Opinions please - relocating to another part of the country

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bushbaby_de | 18:54 Tue 10th Aug 2010 | Property
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We are considering moving to a town about 100 miles away, so we would both need new jobs as well as a new house. We aren't really sure what order to do this eg house first or job first, or one of us get a job and house then the other start looking etc etc etc.

Also where we live now is the only property we have ever owned, so we weren't too bothered about completion when we bought as we were renting and could move at our own convenience. We were also looking to buy in the same place as we currently lived and worked. My OH isn't sure we could get a mortgage in another town based on our current jobs as we'd obviously have to leave them to actually live there. But I'm pretty sure you can't get a mortgage til you've been in a job a year and I don't really want to rent for a year then move again.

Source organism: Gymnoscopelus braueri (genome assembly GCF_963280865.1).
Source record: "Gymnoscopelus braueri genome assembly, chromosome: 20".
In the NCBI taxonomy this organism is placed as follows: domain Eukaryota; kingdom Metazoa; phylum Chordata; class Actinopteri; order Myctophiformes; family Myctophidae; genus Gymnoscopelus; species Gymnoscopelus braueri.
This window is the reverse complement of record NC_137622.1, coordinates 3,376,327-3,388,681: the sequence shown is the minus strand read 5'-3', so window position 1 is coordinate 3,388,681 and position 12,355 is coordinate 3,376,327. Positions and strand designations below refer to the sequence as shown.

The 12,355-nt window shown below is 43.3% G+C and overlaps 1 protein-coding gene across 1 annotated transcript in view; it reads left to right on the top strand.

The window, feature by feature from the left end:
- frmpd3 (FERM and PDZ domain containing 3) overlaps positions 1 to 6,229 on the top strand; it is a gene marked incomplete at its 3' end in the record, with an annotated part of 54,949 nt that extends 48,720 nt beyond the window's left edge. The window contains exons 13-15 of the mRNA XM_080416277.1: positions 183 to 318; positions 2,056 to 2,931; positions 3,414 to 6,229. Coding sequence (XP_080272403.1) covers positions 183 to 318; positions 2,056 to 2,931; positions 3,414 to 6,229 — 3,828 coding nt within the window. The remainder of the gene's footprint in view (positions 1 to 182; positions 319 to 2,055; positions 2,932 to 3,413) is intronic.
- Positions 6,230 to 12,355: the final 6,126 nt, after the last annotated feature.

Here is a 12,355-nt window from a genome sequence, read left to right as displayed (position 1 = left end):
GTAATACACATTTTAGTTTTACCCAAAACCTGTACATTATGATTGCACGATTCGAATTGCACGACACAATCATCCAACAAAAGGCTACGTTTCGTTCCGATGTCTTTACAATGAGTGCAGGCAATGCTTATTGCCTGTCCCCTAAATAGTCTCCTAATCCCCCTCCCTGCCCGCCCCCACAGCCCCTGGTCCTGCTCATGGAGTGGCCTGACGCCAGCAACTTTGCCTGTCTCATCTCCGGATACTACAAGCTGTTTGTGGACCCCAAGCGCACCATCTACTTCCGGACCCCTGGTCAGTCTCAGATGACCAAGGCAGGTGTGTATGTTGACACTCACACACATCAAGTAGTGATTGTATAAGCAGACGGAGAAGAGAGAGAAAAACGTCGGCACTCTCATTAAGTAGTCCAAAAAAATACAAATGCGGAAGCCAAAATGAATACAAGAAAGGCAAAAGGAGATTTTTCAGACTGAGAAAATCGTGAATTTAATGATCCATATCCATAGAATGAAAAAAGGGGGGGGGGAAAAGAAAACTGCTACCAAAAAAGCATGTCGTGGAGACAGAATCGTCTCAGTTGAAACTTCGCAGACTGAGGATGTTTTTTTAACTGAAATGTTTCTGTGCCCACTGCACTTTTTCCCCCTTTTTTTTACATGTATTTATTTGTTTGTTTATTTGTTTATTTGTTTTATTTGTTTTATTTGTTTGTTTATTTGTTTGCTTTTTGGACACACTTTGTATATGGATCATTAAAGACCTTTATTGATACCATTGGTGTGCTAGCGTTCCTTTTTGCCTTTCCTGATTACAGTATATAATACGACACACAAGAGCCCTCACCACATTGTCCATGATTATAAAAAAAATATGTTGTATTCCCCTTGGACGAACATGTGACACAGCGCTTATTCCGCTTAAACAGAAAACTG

So I'm looking for some advice from other people who have done this already please, and I'm sure there's lots of other things I haven't thought of so would appreciate any words of wisdom really, please. Thank you :)


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1. Sell. Job hunt in the new area whilst you are selling.
If you haven't got a job when house is sold:
2. Rent whilst job hunting AND research the housing market.
3. Get job, get mortgage, buy.